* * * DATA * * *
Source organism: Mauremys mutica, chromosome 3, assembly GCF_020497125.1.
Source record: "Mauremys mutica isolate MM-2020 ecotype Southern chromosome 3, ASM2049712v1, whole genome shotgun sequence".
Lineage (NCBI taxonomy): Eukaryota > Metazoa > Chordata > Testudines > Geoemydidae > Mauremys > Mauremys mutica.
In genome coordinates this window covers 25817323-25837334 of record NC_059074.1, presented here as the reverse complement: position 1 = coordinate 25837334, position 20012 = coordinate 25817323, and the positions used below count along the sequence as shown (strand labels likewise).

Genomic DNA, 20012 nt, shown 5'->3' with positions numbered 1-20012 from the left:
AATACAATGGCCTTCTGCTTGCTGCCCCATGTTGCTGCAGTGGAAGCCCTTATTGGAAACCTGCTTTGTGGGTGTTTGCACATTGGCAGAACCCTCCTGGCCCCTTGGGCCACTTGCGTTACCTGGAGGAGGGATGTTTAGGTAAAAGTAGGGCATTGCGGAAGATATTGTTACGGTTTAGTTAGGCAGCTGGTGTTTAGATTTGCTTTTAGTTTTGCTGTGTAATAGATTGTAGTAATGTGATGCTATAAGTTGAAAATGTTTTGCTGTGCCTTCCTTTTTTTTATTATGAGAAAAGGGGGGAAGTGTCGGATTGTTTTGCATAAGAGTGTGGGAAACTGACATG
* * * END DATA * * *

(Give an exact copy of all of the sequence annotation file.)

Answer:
Source organism: Mauremys mutica, chromosome 3, assembly GCF_020497125.1.
Source record: "Mauremys mutica isolate MM-2020 ecotype Southern chromosome 3, ASM2049712v1, whole genome shotgun sequence".
Lineage (NCBI taxonomy): Eukaryota > Metazoa > Chordata > Testudines > Geoemydidae > Mauremys > Mauremys mutica.
In genome coordinates this window covers 25817323-25837334 of record NC_059074.1, presented here as the reverse complement: position 1 = coordinate 25837334, position 20012 = coordinate 25817323, and the positions used below count along the sequence as shown (strand labels likewise).

Genomic DNA, 20012 nt, shown 5'->3' with positions numbered 1-20012 from the left:
AATACAATGGCCTTCTGCTTGCTGCCCCATGTTGCTGCAGTGGAAGCCCTTATTGGAAACCTGCTTTGTGGGTGTTTGCACATTGGCAGAACCCTCCTGGCCCCTTGGGCCACTTGCGTTACCTGGAGGAGGGATGTTTAGGTAAAAGTAGGGCATTGCGGAAGATATTGTTACGGTTTAGTTAGGCAGCTGGTGTTTAGATTTGCTTTTAGTTTTGCTGTGTAATAGATTGTAGTAATGTGATGCTATAAGTTGAAAATGTTTTGCTGTGCCTTCCTTTTTTTTATTATGAGAAAAGGGGGGAAGTGTCGGATTGTTTTGCATAAGAGTGTGGGAAACTGACATG